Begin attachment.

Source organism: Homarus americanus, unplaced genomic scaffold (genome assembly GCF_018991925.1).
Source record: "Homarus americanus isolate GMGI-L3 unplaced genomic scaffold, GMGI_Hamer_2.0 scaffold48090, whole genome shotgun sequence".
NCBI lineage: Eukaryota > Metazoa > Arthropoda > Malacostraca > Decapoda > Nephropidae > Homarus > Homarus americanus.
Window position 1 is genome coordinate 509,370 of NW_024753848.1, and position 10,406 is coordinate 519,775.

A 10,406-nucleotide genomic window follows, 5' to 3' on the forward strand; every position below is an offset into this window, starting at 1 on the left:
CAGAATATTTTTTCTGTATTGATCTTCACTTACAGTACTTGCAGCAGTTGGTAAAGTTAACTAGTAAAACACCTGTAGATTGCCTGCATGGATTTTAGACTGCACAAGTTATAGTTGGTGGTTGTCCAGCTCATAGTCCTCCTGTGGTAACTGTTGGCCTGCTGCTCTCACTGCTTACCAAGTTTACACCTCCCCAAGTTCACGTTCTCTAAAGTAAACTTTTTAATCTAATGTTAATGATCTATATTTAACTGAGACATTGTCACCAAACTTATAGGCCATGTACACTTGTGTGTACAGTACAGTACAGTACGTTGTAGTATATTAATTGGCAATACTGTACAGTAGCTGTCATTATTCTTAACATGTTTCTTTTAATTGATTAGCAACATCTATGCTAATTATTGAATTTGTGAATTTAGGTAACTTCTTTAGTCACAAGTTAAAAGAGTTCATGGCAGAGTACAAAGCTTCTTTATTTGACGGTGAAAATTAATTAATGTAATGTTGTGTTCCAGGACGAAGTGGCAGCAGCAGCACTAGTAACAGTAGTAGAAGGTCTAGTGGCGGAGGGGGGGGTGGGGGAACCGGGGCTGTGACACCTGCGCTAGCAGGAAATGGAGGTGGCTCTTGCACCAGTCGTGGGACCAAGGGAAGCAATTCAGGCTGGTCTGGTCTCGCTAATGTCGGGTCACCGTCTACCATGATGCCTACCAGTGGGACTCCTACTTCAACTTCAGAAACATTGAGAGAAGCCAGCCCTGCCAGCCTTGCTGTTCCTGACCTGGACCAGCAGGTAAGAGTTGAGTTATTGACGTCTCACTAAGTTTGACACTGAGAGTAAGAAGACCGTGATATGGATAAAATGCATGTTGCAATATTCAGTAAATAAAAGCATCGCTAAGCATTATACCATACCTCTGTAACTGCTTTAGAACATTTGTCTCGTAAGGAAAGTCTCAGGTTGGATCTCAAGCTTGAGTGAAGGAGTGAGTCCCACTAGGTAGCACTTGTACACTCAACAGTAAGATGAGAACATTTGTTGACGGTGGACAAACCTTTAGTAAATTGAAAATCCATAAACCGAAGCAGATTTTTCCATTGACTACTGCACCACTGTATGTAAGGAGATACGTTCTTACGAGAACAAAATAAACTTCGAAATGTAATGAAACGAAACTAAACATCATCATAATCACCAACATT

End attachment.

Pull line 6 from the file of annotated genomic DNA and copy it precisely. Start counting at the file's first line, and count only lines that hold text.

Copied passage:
CAGAATATTTTTTCTGTATTGATCTTCACTTACAGTACTTGCAGCAGTTGGTAAAGTTAACTAGTAAAACACCTGTAGATTGCCTGCATGGATTTTAGACTGCACAAGTTATAGTTGGTGGTTGTCCAGCTCATAGTCCTCCTGTGGTAACTGTTGGCCTGCTGCTCTCACTGCTTACCAAGTTTACACCTCCCCAAGTTCACGTTCTCTAAAGTAAACTTTTTAATCTAATGTTAATGATCTATATTTAACTGAGACATTGTCACCAAACTTATAGGCCATGTACACTTGTGTGTACAGTACAGTACAGTACGTTGTAGTATATTAATTGGCAATACTGTACAGTAGCTGTCATTATTCTTAACATGTTTCTTTTAATTGATTAGCAACATCTATGCTAATTATTGAATTTGTGAATTTAGGTAACTTCTTTAGTCACAAGTTAAAAGAGTTCATGGCAGAGTACAAAGCTTCTTTATTTGACGGTGAAAATTAATTAATGTAATGTTGTGTTCCAGGACGAAGTGGCAGCAGCAGCACTAGTAACAGTAGTAGAAGGTCTAGTGGCGGAGGGGGGGGTGGGGGAACCGGGGCTGTGACACCTGCGCTAGCAGGAAATGGAGGTGGCTCTTGCACCAGTCGTGGGACCAAGGGAAGCAATTCAGGCTGGTCTGGTCTCGCTAATGTCGGGTCACCGTCTACCATGATGCCTACCAGTGGGACTCCTACTTCAACTTCAGAAACATTGAGAGAAGCCAGCCCTGCCAGCCTTGCTGTTCCTGACCTGGACCAGCAGGTAAGAGTTGAGTTATTGACGTCTCACTAAGTTTGACACTGAGAGTAAGAAGACCGTGATATGGATAAAATGCATGTTGCAATATTCAGTAAATAAAAGCATCGCTAAGCATTATACCATACCTCTGTAACTGCTTTAGAACATTTGTCTCGTAAGGAAAGTCTCAGGTTGGATCTCAAGCTTGAGTGAAGGAGTGAGTCCCACTAGGTAGCACTTGTACACTCAACAGTAAGATGAGAACATTTGTTGACGGTGGACAAACCTTTAGTAAATTGAAAATCCATAAACCGAAGCAGATTTTTCCATTGACTACTGCACCACTGTATGTAAGGAGATACGTTCTTACGAGAACAAAATAAACTTCGAAATGTAATGAAACGAAACTAAACATCATCATAATCACCAACATT